It looks like you're using an Ad Blocker.

Please white-list or disable AboveTopSecret.com in your ad-blocking tool.

Thank you.

 

Some features of ATS will be disabled while you continue to use an ad-blocker.

 

Strange seismic waves originating off French Madagascar

page: 4
56
<< 1  2  3   >>

log in

join
share:

posted on Nov, 30 2018 @ 09:42 PM
link   
a reply to: jadedANDcynical

There isn't any relationship between the two beyond some immeasurable butterfly effect. The weather probably played a larger direct role creating conditions than a quake several weeks ago literally half the world away.




posted on Dec, 1 2018 @ 02:45 AM
link   
a reply to: jadedANDcynical




a reply to: charlyv Doubtful on the meteor impact. They have a very specific type of moment tensor that is easily distinguishable from other types of seismic signals.


I beg to differ on that. The lack of the P wave as well those powerful standing waves could be indicative of a water impact of a bolide.



posted on Dec, 1 2018 @ 08:43 AM
link   
My only thought here is that this somehow may have healed the planet in some way we do not understand. Anyone have any thoughts along these lines ?



posted on Dec, 1 2018 @ 11:48 AM
link   
a reply to: charlyv

That seems counter-intuitive to me, but I'm no seismologist.



posted on Dec, 1 2018 @ 01:43 PM
link   
a reply to: charlyv

If it was either a form of slow slip quake or magma movement, according to geologists, these are both likely, then there would not be either P or S waves associated with the signature.

From the original National Geographic Article:


Ekström thinks that the events on the morning of November 11 actually did begin with an earthquake of sorts equivalent to a magnitude 5 temblor. It passed by largely unnoticed, he suggests, because it was what's known as a slow earthquake. These quakes are quieter than their speedy cousins since they come from a gradual release of stress that can stretch over minutes, hours, or even days.

“The same deformation happens, but it doesn't happen as a jolt,” Ekström says.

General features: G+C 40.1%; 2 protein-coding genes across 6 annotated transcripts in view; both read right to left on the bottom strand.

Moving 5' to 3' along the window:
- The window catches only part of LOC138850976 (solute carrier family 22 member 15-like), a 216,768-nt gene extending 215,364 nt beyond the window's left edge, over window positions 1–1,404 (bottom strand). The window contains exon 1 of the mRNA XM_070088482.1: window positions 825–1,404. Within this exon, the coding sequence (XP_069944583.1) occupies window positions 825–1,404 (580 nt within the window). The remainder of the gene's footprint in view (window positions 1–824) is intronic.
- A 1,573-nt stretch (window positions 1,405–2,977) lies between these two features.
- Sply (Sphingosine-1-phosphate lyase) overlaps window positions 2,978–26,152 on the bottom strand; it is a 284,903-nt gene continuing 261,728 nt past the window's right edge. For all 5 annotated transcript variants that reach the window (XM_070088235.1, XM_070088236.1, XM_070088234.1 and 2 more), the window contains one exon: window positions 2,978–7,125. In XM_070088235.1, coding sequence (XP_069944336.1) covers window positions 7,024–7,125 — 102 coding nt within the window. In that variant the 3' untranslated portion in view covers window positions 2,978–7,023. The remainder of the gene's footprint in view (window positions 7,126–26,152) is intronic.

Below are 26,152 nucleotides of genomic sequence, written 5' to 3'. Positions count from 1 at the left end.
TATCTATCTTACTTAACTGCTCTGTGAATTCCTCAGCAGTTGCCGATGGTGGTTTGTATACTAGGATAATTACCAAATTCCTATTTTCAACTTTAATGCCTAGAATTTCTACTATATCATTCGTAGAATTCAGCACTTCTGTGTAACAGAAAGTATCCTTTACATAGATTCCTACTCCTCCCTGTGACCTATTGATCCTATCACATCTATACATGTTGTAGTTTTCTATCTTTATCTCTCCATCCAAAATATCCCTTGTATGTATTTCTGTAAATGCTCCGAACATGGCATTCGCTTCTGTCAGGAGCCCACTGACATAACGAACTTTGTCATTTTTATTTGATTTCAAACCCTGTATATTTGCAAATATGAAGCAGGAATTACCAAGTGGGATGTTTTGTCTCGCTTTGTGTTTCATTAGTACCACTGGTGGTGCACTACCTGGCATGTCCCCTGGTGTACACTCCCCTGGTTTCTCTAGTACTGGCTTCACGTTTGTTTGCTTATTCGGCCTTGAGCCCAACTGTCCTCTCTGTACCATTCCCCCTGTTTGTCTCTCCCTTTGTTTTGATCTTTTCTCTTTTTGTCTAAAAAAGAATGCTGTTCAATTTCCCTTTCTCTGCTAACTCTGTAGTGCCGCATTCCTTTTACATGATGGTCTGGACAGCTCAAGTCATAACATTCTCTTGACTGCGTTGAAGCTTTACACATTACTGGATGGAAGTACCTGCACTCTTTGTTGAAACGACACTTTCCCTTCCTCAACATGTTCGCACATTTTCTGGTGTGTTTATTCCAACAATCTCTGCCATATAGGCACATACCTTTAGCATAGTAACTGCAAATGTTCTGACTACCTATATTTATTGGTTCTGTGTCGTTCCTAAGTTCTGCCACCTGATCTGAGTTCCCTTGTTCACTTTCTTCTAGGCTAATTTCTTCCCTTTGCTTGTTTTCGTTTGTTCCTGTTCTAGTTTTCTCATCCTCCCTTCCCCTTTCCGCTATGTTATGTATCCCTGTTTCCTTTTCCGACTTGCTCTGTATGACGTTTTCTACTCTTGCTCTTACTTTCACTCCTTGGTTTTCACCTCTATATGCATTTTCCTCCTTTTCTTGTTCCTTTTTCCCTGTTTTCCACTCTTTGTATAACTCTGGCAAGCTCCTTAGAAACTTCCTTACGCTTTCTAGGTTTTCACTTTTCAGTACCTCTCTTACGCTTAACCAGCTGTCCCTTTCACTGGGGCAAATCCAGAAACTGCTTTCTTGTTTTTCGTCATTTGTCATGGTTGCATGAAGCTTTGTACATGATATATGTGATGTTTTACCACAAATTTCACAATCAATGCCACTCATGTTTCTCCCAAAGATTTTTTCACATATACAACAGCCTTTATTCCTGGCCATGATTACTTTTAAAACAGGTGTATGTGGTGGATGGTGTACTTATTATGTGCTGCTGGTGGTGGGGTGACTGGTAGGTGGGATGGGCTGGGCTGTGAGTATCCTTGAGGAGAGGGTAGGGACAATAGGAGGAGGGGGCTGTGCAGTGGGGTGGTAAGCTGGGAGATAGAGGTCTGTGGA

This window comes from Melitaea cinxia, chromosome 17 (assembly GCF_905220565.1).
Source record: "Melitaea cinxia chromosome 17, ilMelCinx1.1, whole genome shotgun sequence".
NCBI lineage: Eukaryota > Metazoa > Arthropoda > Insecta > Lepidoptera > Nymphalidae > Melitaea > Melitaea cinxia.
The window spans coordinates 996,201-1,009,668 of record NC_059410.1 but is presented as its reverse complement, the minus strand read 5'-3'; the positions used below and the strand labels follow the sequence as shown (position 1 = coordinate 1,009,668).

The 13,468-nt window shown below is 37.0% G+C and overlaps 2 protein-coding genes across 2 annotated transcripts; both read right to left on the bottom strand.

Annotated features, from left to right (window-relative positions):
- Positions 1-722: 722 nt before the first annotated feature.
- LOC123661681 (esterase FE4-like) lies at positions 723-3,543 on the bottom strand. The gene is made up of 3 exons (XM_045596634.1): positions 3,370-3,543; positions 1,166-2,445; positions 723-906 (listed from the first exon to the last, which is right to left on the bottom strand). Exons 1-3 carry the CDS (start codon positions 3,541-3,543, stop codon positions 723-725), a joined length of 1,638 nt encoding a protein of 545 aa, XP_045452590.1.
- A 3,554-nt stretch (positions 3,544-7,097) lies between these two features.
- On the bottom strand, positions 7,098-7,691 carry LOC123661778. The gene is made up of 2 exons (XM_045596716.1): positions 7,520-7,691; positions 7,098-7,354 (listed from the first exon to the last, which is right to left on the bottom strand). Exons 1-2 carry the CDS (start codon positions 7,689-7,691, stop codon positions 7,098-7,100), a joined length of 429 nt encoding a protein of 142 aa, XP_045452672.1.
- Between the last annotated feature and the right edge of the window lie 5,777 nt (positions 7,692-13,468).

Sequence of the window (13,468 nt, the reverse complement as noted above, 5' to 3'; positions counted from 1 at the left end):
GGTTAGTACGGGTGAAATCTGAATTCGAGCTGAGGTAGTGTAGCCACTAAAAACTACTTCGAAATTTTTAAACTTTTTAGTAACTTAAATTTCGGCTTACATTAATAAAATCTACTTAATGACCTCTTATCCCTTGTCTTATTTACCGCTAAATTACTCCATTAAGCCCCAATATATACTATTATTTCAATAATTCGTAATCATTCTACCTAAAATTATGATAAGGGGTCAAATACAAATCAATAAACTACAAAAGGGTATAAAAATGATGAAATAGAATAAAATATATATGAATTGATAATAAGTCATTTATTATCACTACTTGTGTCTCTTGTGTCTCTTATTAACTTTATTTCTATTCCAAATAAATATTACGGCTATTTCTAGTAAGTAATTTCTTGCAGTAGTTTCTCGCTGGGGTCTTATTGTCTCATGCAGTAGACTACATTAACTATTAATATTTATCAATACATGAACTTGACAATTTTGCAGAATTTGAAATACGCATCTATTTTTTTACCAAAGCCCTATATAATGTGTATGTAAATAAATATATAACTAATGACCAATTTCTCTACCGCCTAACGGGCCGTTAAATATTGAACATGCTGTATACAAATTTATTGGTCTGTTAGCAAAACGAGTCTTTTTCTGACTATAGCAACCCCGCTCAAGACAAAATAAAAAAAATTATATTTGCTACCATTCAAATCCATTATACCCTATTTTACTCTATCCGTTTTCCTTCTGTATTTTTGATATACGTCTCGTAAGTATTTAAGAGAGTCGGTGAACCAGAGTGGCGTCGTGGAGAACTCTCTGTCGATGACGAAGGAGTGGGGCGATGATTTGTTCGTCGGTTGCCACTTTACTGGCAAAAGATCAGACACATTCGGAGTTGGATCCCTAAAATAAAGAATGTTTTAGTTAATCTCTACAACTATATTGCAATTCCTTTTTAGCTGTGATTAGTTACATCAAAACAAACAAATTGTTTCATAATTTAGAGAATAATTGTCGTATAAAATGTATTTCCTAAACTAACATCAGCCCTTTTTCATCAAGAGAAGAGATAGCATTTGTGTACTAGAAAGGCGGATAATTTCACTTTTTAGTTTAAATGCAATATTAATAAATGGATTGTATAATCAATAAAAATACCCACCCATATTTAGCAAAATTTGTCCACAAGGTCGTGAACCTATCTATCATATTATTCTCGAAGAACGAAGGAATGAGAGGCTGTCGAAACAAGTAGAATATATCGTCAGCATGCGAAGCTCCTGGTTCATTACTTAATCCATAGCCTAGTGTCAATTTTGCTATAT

These slow types of quakes are often associated with volcanic activity.


The area has only recently been studied in detail when compared to other parts of the globe due to its remoteness. Early studies show that the region is somewhat unique.


The development of the Comoros archipelago in the Mozambique channel has been diversely interpreted since the 1970s. The two end-member causes are, on the one hand, a deep mantle plume that developed a hotspot track from the Seychelles Plateau to the Grande Comore, and, on the other hand, a lithospheric deformation that reactivated transform faults and controlled the magma path.


The volcanism of the Comores archipelago integrated at a regional scale

The area has a combination of faults and different types of crustal rock not found elsewhere on the globe. As a result, there will likely be new discoveries with regards to the tectonic and volcanic sciences. In looking at the published works, a lot of what is available is in French and relatively recent in comparison to other areas which have been under closer study for longer periods of time.

I don't think that it was a meteor because those signatures are unique and although rare, are significantly different from other types of signatures that would be recorded. Any such signature which would be measurable at the distances indicated by the OP article would have to be generated by a very large body and would also produce massive shockwaves in the atmosphere.


Excluding the improbable scenario of impact occurring very close to a seismograph station, direct seismic detection of meteorite impact is effectively limited to objects greater than ~50 kg [Nicholls and Stewart, 1974].
...
Inspection of the original records by the present authors suggests that the seismic waves were locally coupled air seismic waves (precursor waves, see section 4), perhaps enhanced because of topographic coupling, rather than impact induced.


SEISMIC OBSERVATIONS OF METEORS: COUPLING
THEORY AND OBSERVATIONS


Because water does not transmit seismic energy, the source of the signature mention in the OP article has to be from the depths at which earthquakes and magma movement takes place. Any sort of shock waves that might occur over an ocean would not be detectable with seismometers.



posted on Dec, 1 2018 @ 01:57 PM
link   
What I think might have been happening is something like this : The magma shifted to balance our place in orbit somehow. That is the short answer of course and may also involve the sun.
edit on 1-12-2018 by bluemooone2 because: (no reason given)



posted on Dec, 3 2018 @ 10:07 PM
link   
Found this, which I found pretty interesting. No real answers, but a bit more data.
Also linked to this which is also one of the few things I've found that includes more info and doesn't just regurgitate the NatGeo article.



posted on Dec, 4 2018 @ 04:02 PM
link   

originally posted by: bluemooone2
My only thought here is that this somehow may have healed the planet in some way we do not understand. Anyone have any thoughts along these lines ?


Why do you think that. Could you explain please



new topics

top topics



 
56
<< 1  2  3   >>

log in

join